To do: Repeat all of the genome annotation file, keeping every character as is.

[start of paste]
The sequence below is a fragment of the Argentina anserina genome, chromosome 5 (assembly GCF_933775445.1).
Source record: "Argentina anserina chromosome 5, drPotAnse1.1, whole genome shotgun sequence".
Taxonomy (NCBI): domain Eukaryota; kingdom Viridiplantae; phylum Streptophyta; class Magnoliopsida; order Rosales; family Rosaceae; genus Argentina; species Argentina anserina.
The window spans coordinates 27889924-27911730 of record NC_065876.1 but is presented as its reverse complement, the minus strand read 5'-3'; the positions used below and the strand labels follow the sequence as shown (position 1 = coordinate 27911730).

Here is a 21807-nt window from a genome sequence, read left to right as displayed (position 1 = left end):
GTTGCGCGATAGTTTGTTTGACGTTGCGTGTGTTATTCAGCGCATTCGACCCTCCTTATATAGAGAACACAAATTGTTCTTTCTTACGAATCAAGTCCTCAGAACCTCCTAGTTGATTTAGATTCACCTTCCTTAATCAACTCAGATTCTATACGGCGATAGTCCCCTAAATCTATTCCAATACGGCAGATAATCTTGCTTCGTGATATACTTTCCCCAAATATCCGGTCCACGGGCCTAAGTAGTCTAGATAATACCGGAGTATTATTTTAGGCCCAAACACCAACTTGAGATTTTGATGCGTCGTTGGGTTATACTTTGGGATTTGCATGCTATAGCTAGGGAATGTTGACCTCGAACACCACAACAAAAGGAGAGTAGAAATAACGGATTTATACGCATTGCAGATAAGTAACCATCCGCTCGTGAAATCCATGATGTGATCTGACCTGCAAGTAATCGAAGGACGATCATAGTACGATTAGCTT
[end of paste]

The sequence below is a fragment of the Argentina anserina genome, chromosome 5 (assembly GCF_933775445.1).
Source record: "Argentina anserina chromosome 5, drPotAnse1.1, whole genome shotgun sequence".
Taxonomy (NCBI): domain Eukaryota; kingdom Viridiplantae; phylum Streptophyta; class Magnoliopsida; order Rosales; family Rosaceae; genus Argentina; species Argentina anserina.
The window spans coordinates 27889924-27911730 of record NC_065876.1 but is presented as its reverse complement, the minus strand read 5'-3'; the positions used below and the strand labels follow the sequence as shown (position 1 = coordinate 27911730).

Here is a 21807-nt window from a genome sequence, read left to right as displayed (position 1 = left end):
GTTGCGCGATAGTTTGTTTGACGTTGCGTGTGTTATTCAGCGCATTCGACCCTCCTTATATAGAGAACACAAATTGTTCTTTCTTACGAATCAAGTCCTCAGAACCTCCTAGTTGATTTAGATTCACCTTCCTTAATCAACTCAGATTCTATACGGCGATAGTCCCCTAAATCTATTCCAATACGGCAGATAATCTTGCTTCGTGATATACTTTCCCCAAATATCCGGTCCACGGGCCTAAGTAGTCTAGATAATACCGGAGTATTATTTTAGGCCCAAACACCAACTTGAGATTTTGATGCGTCGTTGGGTTATACTTTGGGATTTGCATGCTATAGCTAGGGAATGTTGACCTCGAACACCACAACAAAAGGAGAGTAGAAATAACGGATTTATACGCATTGCAGATAAGTAACCATCCGCTCGTGAAATCCATGATGTGATCTGACCTGCAAGTAATCGAAGGACGATCATAGTACGATTAGCTT